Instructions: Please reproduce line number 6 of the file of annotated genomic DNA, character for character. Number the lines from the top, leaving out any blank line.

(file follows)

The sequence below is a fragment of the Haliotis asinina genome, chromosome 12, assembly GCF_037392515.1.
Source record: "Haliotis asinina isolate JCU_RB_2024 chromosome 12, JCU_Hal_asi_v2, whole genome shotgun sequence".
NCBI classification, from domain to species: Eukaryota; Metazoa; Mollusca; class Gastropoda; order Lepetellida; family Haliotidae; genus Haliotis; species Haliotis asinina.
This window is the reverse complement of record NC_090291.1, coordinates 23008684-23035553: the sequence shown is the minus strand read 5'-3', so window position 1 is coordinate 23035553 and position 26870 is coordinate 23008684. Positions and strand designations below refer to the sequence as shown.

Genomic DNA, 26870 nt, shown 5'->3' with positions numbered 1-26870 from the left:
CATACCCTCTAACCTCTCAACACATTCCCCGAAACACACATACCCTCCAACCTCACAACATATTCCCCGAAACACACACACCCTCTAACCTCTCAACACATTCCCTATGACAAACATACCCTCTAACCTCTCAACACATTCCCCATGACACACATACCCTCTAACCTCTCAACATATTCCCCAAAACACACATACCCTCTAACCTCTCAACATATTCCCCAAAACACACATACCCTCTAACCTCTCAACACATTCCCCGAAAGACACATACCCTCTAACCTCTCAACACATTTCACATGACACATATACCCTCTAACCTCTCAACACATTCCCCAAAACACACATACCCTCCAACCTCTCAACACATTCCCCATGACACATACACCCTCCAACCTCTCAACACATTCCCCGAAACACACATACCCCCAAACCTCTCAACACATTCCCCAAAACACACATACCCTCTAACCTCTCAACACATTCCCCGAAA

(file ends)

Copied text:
CATACCCTCTAACCTCTCAACACATTCCCCGAAACACACATACCCTCCAACCTCACAACATATTCCCCGAAACACACACACCCTCTAACCTCTCAACACATTCCCTATGACAAACATACCCTCTAACCTCTCAACACATTCCCCATGACACACATACCCTCTAACCTCTCAACATATTCCCCAAAACACACATACCCTCTAACCTCTCAACATATTCCCCAAAACACACATACCCTCTAACCTCTCAACACATTCCCCGAAAGACACATACCCTCTAACCTCTCAACACATTTCACATGACACATATACCCTCTAACCTCTCAACACATTCCCCAAAACACACATACCCTCCAACCTCTCAACACATTCCCCATGACACATACACCCTCCAACCTCTCAACACATTCCCCGAAACACACATACCCCCAAACCTCTCAACACATTCCCCAAAACACACATACCCTCTAACCTCTCAACACATTCCCCGAAA